Gotemba Premium Outlets
The Gotemba Premium Outlets are Japan's most popular outlet mall, located in Gotemba City at the base of Mount Fuji, not far from Hakone. The mall features over 200 stores along with a number of restaurants, a food court and a 50 meter high ferris wheel.
The stores found at the Premium Outlets are the outlets of internationally known brands of fashion, sports, food, household goods and electronics, and range from everyday items to luxury goods. The prices are not ridiculously cheap, but they are better on average than what you will find at regular retail shops in Japan.
Overall it is a nice place for a day of shopping, with a lot of variety and reasonable prices. Most of the stores accept credit cards such as Visa, Mastercard, American Express and Diners. Coin lockers are available in two locations.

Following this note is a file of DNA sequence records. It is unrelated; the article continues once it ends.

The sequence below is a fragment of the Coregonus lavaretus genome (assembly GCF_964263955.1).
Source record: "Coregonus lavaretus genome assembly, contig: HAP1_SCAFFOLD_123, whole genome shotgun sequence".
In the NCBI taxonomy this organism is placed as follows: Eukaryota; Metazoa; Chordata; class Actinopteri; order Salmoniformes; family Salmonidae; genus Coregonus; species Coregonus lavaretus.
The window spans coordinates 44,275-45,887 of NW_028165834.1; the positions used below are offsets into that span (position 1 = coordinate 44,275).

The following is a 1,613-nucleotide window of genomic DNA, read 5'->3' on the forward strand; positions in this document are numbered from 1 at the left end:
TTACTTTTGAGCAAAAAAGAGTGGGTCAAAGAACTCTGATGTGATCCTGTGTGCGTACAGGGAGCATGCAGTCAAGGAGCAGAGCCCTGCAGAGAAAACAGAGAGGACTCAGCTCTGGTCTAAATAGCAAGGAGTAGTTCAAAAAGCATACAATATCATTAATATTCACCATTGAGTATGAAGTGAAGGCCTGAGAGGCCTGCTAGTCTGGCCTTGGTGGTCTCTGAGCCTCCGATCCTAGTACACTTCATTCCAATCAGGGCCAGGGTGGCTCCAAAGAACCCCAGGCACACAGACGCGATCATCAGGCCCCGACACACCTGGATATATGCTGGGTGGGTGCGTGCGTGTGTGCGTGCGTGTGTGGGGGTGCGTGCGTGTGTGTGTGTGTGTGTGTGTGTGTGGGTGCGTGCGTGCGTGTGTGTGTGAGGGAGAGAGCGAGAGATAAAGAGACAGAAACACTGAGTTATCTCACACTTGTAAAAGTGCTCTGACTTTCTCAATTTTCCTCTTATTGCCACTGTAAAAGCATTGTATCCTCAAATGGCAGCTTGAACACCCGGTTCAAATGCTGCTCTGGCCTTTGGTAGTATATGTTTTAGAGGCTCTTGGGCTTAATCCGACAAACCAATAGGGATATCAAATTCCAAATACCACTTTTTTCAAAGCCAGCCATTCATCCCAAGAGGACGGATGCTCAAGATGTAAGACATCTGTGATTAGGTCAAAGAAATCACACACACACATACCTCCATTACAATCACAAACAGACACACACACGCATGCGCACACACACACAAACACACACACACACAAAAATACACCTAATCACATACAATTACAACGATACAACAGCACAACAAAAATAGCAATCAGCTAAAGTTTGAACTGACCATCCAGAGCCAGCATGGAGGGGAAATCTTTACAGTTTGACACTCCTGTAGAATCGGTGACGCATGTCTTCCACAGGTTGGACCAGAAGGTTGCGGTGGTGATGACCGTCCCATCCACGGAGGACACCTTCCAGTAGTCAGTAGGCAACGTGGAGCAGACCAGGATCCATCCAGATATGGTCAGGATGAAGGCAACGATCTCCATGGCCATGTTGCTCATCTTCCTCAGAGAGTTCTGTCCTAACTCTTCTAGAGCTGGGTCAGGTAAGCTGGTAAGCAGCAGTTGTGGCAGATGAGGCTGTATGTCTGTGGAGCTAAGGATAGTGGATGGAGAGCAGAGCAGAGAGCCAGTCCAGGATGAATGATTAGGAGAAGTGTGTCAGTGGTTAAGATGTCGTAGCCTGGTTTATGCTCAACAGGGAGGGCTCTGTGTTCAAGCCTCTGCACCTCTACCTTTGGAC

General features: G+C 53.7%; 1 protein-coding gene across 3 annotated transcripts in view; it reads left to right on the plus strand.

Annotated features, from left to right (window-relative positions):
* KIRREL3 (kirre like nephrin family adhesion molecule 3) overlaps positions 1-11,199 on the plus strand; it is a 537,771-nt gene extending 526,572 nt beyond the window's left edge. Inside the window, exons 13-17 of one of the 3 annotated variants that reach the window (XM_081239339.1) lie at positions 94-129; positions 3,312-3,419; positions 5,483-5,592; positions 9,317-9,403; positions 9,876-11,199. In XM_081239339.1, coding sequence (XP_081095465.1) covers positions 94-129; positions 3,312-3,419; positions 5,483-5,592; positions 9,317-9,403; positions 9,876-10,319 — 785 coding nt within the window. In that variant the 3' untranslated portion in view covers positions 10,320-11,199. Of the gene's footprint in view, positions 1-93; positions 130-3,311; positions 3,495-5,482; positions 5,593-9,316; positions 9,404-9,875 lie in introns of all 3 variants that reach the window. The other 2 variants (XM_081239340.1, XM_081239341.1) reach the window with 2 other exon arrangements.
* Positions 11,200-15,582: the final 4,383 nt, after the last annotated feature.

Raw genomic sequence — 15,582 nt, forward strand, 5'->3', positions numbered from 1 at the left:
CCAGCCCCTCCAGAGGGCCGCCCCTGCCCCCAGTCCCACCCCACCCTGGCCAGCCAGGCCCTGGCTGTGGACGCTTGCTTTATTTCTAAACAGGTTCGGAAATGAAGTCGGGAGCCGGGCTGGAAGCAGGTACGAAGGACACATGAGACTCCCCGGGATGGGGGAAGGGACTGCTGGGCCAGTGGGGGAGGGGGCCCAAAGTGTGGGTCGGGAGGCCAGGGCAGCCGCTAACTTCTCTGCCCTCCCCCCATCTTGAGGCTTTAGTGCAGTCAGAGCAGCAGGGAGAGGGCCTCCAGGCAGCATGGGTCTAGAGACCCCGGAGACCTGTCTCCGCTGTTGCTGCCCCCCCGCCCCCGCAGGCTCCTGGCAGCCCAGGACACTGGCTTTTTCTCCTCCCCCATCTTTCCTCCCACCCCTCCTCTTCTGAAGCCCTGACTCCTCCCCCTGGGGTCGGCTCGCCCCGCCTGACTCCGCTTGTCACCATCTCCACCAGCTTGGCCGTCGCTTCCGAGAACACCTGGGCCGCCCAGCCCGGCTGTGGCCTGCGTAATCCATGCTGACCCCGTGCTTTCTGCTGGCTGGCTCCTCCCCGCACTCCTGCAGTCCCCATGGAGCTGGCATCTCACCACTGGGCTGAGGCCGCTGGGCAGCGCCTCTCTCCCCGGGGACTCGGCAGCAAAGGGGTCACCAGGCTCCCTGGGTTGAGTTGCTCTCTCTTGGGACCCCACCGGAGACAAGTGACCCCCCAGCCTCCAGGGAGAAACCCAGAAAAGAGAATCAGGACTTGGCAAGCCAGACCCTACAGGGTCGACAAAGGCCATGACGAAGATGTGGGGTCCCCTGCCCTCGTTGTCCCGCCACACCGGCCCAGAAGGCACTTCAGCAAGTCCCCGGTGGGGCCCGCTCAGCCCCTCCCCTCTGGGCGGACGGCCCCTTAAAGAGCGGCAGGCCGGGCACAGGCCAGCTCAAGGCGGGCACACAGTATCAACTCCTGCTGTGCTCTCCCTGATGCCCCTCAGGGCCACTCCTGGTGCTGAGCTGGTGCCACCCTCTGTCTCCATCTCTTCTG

The Gotemba Premium Outlets are located on the outskirts of Gotemba City not far from Hakone. A free shuttle bus operates every 20 minutes between the mall and JR Gotemba Station, stopping at the Tomei-Gotemba IC (interchange or expressway exit) along the way.
Odawara Castle (Odawarajō) was originally built in the mid 15th century and soon fell into the hands of the Hojo Clan, one of the most powerful clans during the Warring States Era who used it as a base to control the region around modern day Tokyo. In 1590, Toyotomi Hideyoshi attacked the castle, and with the defeat of the Hojo Clan, reunited Japan.
In 1703 the castle was destroyed by an earthquake but quickly rebuilt; yet in 1870, the castle keep and other buildings were dismantled and sold. The keep was rebuilt again in ferro-concrete in 1960 based on models and drawings from the Edo Period. Over the following years, the three major gates leading up to the castle were also restored. Today it is the closest castle keep to Tokyo.